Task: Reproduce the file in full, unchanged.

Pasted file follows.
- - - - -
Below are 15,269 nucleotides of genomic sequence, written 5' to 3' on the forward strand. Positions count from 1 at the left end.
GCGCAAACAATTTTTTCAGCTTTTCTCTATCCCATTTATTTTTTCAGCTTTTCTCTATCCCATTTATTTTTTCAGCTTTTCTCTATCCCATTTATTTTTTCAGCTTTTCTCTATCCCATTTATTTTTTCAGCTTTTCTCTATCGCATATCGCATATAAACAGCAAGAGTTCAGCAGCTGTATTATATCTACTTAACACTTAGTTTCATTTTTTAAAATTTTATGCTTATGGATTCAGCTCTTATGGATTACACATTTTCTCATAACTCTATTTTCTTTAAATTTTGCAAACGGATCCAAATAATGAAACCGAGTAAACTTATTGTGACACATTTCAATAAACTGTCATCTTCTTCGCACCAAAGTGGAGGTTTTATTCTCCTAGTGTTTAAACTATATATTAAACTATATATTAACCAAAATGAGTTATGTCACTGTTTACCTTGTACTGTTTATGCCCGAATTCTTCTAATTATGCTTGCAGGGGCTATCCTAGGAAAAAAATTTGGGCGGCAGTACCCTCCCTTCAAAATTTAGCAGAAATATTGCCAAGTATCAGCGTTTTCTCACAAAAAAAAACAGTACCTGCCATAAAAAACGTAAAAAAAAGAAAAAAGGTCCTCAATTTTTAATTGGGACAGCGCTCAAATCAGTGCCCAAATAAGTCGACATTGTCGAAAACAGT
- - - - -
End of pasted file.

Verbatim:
Below are 15,269 nucleotides of genomic sequence, written 5' to 3' on the forward strand. Positions count from 1 at the left end.
GCGCAAACAATTTTTTCAGCTTTTCTCTATCCCATTTATTTTTTCAGCTTTTCTCTATCCCATTTATTTTTTCAGCTTTTCTCTATCCCATTTATTTTTTCAGCTTTTCTCTATCCCATTTATTTTTTCAGCTTTTCTCTATCGCATATCGCATATAAACAGCAAGAGTTCAGCAGCTGTATTATATCTACTTAACACTTAGTTTCATTTTTTAAAATTTTATGCTTATGGATTCAGCTCTTATGGATTACACATTTTCTCATAACTCTATTTTCTTTAAATTTTGCAAACGGATCCAAATAATGAAACCGAGTAAACTTATTGTGACACATTTCAATAAACTGTCATCTTCTTCGCACCAAAGTGGAGGTTTTATTCTCCTAGTGTTTAAACTATATATTAAACTATATATTAACCAAAATGAGTTATGTCACTGTTTACCTTGTACTGTTTATGCCCGAATTCTTCTAATTATGCTTGCAGGGGCTATCCTAGGAAAAAAATTTGGGCGGCAGTACCCTCCCTTCAAAATTTAGCAGAAATATTGCCAAGTATCAGCGTTTTCTCACAAAAAAAAACAGTACCTGCCATAAAAAACGTAAAAAAAAGAAAAAAGGTCCTCAATTTTTAATTGGGACAGCGCTCAAATCAGTGCCCAAATAAGTCGACATTGTCGAAAACAGT